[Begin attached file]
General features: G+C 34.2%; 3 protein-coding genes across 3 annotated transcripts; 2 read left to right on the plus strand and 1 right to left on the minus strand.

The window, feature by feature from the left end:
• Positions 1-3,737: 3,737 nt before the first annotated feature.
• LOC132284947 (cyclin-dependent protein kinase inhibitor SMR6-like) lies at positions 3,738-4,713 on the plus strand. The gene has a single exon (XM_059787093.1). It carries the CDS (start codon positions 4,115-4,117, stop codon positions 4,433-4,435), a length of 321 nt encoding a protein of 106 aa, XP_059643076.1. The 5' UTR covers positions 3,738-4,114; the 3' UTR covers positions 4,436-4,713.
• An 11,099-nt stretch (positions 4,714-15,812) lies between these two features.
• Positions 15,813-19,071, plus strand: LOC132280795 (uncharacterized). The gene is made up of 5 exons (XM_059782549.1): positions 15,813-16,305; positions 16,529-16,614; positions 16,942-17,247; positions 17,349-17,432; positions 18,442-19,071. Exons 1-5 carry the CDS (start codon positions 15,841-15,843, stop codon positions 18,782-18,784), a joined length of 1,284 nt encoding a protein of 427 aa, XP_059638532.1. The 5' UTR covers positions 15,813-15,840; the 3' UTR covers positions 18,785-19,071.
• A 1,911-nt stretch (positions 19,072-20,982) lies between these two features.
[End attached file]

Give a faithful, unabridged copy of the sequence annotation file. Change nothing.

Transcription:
General features: G+C 34.2%; 3 protein-coding genes across 3 annotated transcripts; 2 read left to right on the plus strand and 1 right to left on the minus strand.

The window, feature by feature from the left end:
• Positions 1-3,737: 3,737 nt before the first annotated feature.
• LOC132284947 (cyclin-dependent protein kinase inhibitor SMR6-like) lies at positions 3,738-4,713 on the plus strand. The gene has a single exon (XM_059787093.1). It carries the CDS (start codon positions 4,115-4,117, stop codon positions 4,433-4,435), a length of 321 nt encoding a protein of 106 aa, XP_059643076.1. The 5' UTR covers positions 3,738-4,114; the 3' UTR covers positions 4,436-4,713.
• An 11,099-nt stretch (positions 4,714-15,812) lies between these two features.
• Positions 15,813-19,071, plus strand: LOC132280795 (uncharacterized). The gene is made up of 5 exons (XM_059782549.1): positions 15,813-16,305; positions 16,529-16,614; positions 16,942-17,247; positions 17,349-17,432; positions 18,442-19,071. Exons 1-5 carry the CDS (start codon positions 15,841-15,843, stop codon positions 18,782-18,784), a joined length of 1,284 nt encoding a protein of 427 aa, XP_059638532.1. The 5' UTR covers positions 15,813-15,840; the 3' UTR covers positions 18,785-19,071.
• A 1,911-nt stretch (positions 19,072-20,982) lies between these two features.